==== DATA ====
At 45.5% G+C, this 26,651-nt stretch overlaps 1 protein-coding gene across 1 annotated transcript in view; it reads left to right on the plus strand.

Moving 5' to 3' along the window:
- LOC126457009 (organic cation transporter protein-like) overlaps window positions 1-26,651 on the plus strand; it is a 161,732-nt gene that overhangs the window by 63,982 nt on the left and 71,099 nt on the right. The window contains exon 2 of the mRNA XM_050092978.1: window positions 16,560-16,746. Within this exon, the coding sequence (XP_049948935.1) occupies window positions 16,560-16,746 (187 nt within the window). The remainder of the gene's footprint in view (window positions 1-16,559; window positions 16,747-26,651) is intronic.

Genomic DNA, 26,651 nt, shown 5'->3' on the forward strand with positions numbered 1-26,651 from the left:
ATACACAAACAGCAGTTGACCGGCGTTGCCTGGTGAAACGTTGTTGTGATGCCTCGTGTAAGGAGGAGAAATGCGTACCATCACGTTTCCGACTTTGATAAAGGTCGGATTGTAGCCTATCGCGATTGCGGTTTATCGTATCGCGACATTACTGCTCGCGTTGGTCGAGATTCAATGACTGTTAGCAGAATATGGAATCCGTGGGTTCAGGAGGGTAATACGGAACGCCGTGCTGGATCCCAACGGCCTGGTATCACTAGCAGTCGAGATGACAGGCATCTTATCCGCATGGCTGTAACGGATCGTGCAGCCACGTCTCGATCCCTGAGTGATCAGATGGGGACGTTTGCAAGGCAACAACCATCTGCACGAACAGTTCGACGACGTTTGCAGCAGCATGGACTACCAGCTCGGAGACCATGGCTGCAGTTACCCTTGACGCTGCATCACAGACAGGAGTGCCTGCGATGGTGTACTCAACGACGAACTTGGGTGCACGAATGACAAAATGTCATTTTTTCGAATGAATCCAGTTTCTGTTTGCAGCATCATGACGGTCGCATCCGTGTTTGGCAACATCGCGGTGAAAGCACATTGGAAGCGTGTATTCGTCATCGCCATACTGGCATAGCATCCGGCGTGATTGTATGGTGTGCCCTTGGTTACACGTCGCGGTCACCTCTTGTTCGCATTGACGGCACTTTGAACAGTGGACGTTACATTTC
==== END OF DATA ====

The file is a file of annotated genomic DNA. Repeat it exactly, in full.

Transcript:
At 45.5% G+C, this 26,651-nt stretch overlaps 1 protein-coding gene across 1 annotated transcript in view; it reads left to right on the plus strand.

Moving 5' to 3' along the window:
- LOC126457009 (organic cation transporter protein-like) overlaps window positions 1-26,651 on the plus strand; it is a 161,732-nt gene that overhangs the window by 63,982 nt on the left and 71,099 nt on the right. The window contains exon 2 of the mRNA XM_050092978.1: window positions 16,560-16,746. Within this exon, the coding sequence (XP_049948935.1) occupies window positions 16,560-16,746 (187 nt within the window). The remainder of the gene's footprint in view (window positions 1-16,559; window positions 16,747-26,651) is intronic.

Genomic DNA, 26,651 nt, shown 5'->3' on the forward strand with positions numbered 1-26,651 from the left:
ATACACAAACAGCAGTTGACCGGCGTTGCCTGGTGAAACGTTGTTGTGATGCCTCGTGTAAGGAGGAGAAATGCGTACCATCACGTTTCCGACTTTGATAAAGGTCGGATTGTAGCCTATCGCGATTGCGGTTTATCGTATCGCGACATTACTGCTCGCGTTGGTCGAGATTCAATGACTGTTAGCAGAATATGGAATCCGTGGGTTCAGGAGGGTAATACGGAACGCCGTGCTGGATCCCAACGGCCTGGTATCACTAGCAGTCGAGATGACAGGCATCTTATCCGCATGGCTGTAACGGATCGTGCAGCCACGTCTCGATCCCTGAGTGATCAGATGGGGACGTTTGCAAGGCAACAACCATCTGCACGAACAGTTCGACGACGTTTGCAGCAGCATGGACTACCAGCTCGGAGACCATGGCTGCAGTTACCCTTGACGCTGCATCACAGACAGGAGTGCCTGCGATGGTGTACTCAACGACGAACTTGGGTGCACGAATGACAAAATGTCATTTTTTCGAATGAATCCAGTTTCTGTTTGCAGCATCATGACGGTCGCATCCGTGTTTGGCAACATCGCGGTGAAAGCACATTGGAAGCGTGTATTCGTCATCGCCATACTGGCATAGCATCCGGCGTGATTGTATGGTGTGCCCTTGGTTACACGTCGCGGTCACCTCTTGTTCGCATTGACGGCACTTTGAACAGTGGACGTTACATTTC